Catalyst with fastai

Incrementally adding fastai goodness to your Catalyst training
from import *

Catalyst code

We’re going to use the MNIST training code from Catalyst’s README (as at August 2020), converted to a module.


The source script for migrating_catalyst is in the examples subdirectory of this folder if you checked out the fastai repo from git, or can be downloaded from here if you’re using an online viewer such as Colab.

from migrating_catalyst import *

To use it in fastai, we first convert the Catalyst dict into a DataLoaders object:

data = DataLoaders(loaders['train'], loaders['valid']).cuda()

Using callbacks

In the Catalyst code, a training loop is defined manually, which is where the input tensor is flattened. In fastai, there’s no need to define your own training loop - you can insert your own code into any part of the training process by using a callback, which can even modify data, gradients, the loss function, or anything else in the training loop:

def cb(self, xb, yb): return (xb[0].view(xb[0].size(0), -1),),yb

The Catalyst example also modifies the training loop to add metrics, but you can pass these directly to your Learner in fastai:

learn = Learner(data, model, loss_func=F.cross_entropy, opt_func=Adam,
                metrics=metrics, cbs=cb)

You can now fit your model. fastai supports many schedulers. We recommend using 1cycle:

learn.fit_one_cycle(1, 0.02)
epoch train_loss valid_loss accuracy top_k_accuracy time
0 0.230145 0.292590 0.924700 0.995000 00:13

As you can see, migrating from Catalyst allowed us to replace 17 lines of code (in CustomRunner) with just 3 lines, and doesn’t require you to change any of your existing data pipelines, optimizers, loss functions, models, etc. Once you’ve made this change, you can then benefit from fastai’s rich set of callbacks, transforms, visualizations, and so forth.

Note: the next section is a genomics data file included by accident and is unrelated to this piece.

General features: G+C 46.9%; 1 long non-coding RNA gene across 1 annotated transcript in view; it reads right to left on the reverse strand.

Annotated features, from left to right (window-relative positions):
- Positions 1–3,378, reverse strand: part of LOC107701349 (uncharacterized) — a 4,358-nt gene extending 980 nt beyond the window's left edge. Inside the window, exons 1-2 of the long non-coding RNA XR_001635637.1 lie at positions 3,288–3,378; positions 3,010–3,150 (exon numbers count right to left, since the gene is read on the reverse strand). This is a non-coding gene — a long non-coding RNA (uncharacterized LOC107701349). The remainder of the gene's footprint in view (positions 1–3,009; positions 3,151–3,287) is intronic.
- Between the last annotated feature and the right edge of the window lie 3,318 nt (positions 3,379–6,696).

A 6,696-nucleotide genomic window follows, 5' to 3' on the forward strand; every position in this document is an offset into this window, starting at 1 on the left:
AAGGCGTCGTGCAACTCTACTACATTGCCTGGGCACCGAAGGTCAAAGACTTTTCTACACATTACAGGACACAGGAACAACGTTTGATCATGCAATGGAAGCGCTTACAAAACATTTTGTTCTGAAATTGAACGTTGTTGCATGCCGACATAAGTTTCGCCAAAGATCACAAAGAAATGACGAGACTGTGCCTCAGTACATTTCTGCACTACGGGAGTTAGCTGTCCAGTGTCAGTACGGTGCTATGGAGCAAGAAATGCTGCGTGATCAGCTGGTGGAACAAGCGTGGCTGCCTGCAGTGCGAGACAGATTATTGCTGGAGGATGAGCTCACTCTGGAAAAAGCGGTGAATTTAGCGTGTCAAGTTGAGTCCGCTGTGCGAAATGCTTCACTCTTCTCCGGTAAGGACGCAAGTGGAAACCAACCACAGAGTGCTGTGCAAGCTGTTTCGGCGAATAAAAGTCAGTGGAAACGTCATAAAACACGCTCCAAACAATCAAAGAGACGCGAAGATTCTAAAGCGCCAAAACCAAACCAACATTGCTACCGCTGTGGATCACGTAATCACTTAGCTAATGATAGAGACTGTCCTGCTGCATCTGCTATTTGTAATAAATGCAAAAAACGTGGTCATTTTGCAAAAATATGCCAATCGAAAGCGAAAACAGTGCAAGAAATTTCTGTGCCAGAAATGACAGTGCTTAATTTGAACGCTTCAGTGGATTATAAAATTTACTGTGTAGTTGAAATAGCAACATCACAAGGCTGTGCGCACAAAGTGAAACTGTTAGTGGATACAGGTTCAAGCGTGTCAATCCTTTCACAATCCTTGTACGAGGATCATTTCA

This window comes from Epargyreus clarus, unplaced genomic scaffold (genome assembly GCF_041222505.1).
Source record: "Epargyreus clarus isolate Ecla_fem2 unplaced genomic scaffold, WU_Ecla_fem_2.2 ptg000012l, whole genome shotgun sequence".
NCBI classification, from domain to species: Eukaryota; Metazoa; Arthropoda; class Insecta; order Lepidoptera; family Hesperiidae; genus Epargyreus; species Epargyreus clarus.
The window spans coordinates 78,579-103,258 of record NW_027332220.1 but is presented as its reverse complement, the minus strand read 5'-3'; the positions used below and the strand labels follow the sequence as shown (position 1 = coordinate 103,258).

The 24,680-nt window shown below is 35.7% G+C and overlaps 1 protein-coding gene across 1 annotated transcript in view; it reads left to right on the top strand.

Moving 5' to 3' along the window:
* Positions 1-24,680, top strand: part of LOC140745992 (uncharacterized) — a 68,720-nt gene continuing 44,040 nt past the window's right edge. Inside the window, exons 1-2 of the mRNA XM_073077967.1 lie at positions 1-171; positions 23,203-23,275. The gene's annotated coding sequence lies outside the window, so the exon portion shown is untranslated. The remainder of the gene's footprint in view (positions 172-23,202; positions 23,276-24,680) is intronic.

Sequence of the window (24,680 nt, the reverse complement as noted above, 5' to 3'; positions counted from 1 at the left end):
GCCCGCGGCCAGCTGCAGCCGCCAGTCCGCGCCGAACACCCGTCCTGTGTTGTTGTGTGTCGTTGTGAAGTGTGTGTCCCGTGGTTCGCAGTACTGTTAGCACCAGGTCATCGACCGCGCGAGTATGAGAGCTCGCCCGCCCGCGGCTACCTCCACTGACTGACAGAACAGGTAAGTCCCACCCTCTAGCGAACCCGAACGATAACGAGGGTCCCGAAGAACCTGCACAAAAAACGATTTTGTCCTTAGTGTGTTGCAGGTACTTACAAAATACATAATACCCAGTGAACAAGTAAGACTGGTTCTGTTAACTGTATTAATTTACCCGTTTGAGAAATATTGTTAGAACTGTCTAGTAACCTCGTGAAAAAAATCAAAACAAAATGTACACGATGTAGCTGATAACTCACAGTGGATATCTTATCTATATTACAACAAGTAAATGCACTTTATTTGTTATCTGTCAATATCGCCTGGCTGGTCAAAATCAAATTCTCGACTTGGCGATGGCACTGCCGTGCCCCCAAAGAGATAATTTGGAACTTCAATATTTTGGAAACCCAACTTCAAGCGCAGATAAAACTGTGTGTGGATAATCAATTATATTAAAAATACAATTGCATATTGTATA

Note that fastai is very different from Catalyst, in that it is much more than just a training loop (although we’re only using the training loop in this example) - it is a complete framework including GPU-accelerated transformations, end-to-end inference, integrated applications for vision, text, tabular, and collaborative filtering, and so forth. You can use any part of the framework on its own, or combine them together, as described in the fastai paper.

Changing the model

Instead of using callbacks, in this case you can also simply change the model. Here we pull the view() out of the training loop, and into the model, using fastai’s Flatten layer:

model = nn.Sequential(
    torch.nn.Linear(28 * 28, 10))

We can now create a Learner and train without using any callbacks:

learn = Learner(data, model, loss_func=F.cross_entropy, opt_func=Adam, metrics=metrics)
learn.fit_one_cycle(1, 0.02)
epoch train_loss valid_loss accuracy top_k_accuracy time
0 0.230051 0.292577 0.924800 0.995100 00:11